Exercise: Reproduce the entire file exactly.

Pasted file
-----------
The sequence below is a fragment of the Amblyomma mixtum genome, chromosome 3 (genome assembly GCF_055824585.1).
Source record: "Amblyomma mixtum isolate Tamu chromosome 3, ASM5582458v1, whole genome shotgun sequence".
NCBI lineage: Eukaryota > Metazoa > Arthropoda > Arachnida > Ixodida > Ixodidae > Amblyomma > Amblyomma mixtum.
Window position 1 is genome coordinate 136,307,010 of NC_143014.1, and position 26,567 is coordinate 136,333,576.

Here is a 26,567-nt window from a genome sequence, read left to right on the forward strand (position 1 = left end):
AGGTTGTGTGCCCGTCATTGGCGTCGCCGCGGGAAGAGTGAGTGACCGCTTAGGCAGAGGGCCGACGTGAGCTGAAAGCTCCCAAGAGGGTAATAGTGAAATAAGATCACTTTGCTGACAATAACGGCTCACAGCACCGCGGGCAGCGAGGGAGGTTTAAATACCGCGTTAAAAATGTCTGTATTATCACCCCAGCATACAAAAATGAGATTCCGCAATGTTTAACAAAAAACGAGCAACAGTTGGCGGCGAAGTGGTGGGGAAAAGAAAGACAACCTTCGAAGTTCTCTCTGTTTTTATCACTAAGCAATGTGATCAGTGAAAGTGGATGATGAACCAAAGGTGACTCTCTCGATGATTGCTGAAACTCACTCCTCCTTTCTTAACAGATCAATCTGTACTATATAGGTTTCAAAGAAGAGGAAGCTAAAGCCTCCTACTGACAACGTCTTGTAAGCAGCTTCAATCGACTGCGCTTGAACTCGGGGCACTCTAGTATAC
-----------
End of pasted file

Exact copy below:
The sequence below is a fragment of the Amblyomma mixtum genome, chromosome 3 (genome assembly GCF_055824585.1).
Source record: "Amblyomma mixtum isolate Tamu chromosome 3, ASM5582458v1, whole genome shotgun sequence".
NCBI lineage: Eukaryota > Metazoa > Arthropoda > Arachnida > Ixodida > Ixodidae > Amblyomma > Amblyomma mixtum.
Window position 1 is genome coordinate 136,307,010 of NC_143014.1, and position 26,567 is coordinate 136,333,576.

Here is a 26,567-nt window from a genome sequence, read left to right on the forward strand (position 1 = left end):
AGGTTGTGTGCCCGTCATTGGCGTCGCCGCGGGAAGAGTGAGTGACCGCTTAGGCAGAGGGCCGACGTGAGCTGAAAGCTCCCAAGAGGGTAATAGTGAAATAAGATCACTTTGCTGACAATAACGGCTCACAGCACCGCGGGCAGCGAGGGAGGTTTAAATACCGCGTTAAAAATGTCTGTATTATCACCCCAGCATACAAAAATGAGATTCCGCAATGTTTAACAAAAAACGAGCAACAGTTGGCGGCGAAGTGGTGGGGAAAAGAAAGACAACCTTCGAAGTTCTCTCTGTTTTTATCACTAAGCAATGTGATCAGTGAAAGTGGATGATGAACCAAAGGTGACTCTCTCGATGATTGCTGAAACTCACTCCTCCTTTCTTAACAGATCAATCTGTACTATATAGGTTTCAAAGAAGAGGAAGCTAAAGCCTCCTACTGACAACGTCTTGTAAGCAGCTTCAATCGACTGCGCTTGAACTCGGGGCACTCTAGTATAC